Ex-Microsoft Employee Arrested For Stealing Trade Secrets


Former Microsoft employee Alex Kibkalo was arrested Wednesday and accused of stealing Microsoft trade secrets, sharing those secrets with a French blogger, and bragging about his exploits.

Seattle-based FBI special agents investigating the matter allege Kibkalo, a seven-year Microsoft veteran who currently works for Boston-based 5nine Software, stole Microsoft trade secrets related to Windows 8 code and leaked the information to a French technology blogger in mid-2012 ahead of the software's official release.

Kibkalo is also accused of stealing Microsoft’s “Activation Server Software Development Kit,” a proprietary system used to prevent the unauthorized copying of Microsoft programs. In addition, law enforcement accuses Kibkalo of leaking large portions of Windows 7 prior to its release.

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Kibkalo, a Russian national who worked in Microsoft's Redmond headquarters and also the software giant's overseas Lebanon offices, was motivated to steal trade secrets because of poor performance reviews, according to a report by the Seattle Post-Intelligencer.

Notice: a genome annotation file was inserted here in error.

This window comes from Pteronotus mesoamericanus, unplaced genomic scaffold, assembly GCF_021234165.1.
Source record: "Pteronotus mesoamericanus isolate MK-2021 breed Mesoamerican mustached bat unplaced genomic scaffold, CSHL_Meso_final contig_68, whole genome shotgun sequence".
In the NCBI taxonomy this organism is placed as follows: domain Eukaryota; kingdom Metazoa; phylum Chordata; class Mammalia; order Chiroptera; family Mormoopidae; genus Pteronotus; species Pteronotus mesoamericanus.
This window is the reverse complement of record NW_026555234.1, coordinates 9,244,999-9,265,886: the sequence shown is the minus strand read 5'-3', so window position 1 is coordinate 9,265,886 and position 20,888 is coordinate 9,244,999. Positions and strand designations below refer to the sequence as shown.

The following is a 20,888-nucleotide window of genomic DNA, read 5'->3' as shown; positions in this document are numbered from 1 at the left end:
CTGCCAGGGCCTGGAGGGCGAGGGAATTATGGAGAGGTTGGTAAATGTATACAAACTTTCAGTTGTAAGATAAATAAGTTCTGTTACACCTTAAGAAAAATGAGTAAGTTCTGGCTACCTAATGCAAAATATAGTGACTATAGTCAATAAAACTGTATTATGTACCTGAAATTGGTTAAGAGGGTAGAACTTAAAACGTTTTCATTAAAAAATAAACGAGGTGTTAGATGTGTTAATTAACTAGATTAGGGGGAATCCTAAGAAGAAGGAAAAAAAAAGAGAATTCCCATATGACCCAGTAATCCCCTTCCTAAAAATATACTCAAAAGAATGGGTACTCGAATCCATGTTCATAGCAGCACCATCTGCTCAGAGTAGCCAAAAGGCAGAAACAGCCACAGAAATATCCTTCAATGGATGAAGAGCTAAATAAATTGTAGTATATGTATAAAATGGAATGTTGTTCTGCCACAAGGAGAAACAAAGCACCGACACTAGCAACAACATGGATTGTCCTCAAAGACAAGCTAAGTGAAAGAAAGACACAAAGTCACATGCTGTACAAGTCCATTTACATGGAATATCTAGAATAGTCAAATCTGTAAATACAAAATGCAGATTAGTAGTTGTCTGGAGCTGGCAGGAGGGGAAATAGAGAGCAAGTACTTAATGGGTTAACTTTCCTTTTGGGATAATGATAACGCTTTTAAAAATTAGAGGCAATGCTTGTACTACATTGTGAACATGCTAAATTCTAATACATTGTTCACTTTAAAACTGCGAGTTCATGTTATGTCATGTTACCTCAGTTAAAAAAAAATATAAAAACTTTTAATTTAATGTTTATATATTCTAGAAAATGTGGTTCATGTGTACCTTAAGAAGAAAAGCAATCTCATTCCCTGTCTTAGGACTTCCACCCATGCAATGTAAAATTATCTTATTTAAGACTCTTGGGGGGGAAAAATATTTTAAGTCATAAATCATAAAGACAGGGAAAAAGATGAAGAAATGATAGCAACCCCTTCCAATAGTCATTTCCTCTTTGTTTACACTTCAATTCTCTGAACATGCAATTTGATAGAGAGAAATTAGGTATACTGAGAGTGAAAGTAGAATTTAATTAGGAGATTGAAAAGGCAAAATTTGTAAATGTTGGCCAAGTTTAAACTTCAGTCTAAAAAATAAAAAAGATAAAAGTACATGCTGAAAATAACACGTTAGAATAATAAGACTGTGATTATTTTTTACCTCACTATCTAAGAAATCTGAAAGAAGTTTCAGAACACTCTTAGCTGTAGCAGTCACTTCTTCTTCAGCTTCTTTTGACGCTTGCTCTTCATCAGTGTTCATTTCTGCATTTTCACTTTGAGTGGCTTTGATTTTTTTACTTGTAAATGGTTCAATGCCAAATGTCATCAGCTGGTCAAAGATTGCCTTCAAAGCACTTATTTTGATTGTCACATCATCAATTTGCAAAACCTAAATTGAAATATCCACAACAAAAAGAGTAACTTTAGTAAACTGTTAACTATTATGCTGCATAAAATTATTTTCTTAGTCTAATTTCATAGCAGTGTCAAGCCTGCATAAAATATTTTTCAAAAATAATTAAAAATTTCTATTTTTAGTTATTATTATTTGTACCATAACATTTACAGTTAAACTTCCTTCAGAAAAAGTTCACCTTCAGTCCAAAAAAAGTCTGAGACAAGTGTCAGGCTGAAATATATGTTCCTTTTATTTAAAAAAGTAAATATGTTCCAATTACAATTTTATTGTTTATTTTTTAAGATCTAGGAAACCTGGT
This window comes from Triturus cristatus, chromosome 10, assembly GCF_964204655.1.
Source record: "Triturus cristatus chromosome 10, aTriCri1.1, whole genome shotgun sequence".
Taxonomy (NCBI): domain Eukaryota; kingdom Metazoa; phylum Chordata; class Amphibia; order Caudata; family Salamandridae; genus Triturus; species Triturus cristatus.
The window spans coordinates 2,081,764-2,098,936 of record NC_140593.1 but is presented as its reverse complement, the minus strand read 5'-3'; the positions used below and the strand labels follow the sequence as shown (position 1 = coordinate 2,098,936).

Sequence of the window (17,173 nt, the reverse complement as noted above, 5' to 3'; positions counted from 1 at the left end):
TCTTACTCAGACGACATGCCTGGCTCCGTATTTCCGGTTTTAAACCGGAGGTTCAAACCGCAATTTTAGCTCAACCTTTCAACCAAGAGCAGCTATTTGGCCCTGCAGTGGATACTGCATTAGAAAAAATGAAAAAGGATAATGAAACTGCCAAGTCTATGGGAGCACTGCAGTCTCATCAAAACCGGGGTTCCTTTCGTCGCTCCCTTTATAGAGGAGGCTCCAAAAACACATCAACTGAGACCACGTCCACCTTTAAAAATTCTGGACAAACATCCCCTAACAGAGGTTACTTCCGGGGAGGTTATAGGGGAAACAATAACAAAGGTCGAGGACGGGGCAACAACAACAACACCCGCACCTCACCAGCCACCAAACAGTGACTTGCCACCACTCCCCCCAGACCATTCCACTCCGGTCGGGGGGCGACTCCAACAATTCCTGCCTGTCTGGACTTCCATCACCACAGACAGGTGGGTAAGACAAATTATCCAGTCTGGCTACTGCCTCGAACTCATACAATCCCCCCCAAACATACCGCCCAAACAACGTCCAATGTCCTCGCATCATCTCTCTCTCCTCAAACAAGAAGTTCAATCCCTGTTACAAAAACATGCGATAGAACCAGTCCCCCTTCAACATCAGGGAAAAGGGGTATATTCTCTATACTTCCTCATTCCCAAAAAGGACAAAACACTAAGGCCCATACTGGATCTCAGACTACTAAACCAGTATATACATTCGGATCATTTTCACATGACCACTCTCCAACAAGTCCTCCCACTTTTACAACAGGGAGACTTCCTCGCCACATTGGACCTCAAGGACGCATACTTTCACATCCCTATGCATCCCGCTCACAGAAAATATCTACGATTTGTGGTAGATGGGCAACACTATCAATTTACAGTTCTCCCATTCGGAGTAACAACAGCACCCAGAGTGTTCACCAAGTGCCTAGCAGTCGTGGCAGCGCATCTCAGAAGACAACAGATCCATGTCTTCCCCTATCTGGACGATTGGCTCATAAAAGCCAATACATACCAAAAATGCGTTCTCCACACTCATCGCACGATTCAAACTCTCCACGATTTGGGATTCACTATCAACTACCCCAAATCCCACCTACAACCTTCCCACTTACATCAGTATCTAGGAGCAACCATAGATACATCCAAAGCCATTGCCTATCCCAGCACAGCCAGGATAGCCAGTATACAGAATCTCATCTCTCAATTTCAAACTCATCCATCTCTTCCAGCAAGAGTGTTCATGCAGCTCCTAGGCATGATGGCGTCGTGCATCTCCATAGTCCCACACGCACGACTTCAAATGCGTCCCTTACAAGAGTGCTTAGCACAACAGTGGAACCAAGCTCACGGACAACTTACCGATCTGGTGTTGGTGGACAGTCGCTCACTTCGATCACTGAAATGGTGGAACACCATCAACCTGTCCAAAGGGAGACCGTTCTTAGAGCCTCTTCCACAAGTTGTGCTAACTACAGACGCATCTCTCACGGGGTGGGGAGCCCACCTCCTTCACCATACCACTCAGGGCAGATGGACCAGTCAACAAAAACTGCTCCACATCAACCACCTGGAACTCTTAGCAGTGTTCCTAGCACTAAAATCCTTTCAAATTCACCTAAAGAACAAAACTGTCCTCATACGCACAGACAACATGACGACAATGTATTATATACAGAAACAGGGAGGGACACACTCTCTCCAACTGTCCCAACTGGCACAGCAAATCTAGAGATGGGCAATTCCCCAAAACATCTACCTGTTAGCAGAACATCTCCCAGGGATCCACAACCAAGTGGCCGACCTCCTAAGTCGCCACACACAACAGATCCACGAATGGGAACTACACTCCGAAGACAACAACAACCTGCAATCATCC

According to the Seattle Post-Intelligencer, Microsoft was aware of Kibkalo's activities early on and confirmed its suspicions after allegedly tracking his online activities via a Hotmail account under an assumed name.    

Investigators tracked down Kibkalo via correspondence with the unnamed French blogger. His actions came to light when the blogger tried to confirm Kibkalo's leaked code with a second Microsoft employee. Instead of confirming the legitimacy of the code, the second Microsoft employee, according to the Seattle Post-Intelligencer, notified investigators within Microsoft.

Corporate investigators tracked down Kibkalo's Hotmail account (which was under a false name) and cross-referenced it with a public forum post regarding Windows 8 "hot fixes."  

Kibkalo has reportedly admitted to sharing the software, as well as a raft of Microsoft memos and documents. He faced a U.S. District Court later Wednesday for an initial hearing.

PUBLISHED MARCH 20, 2014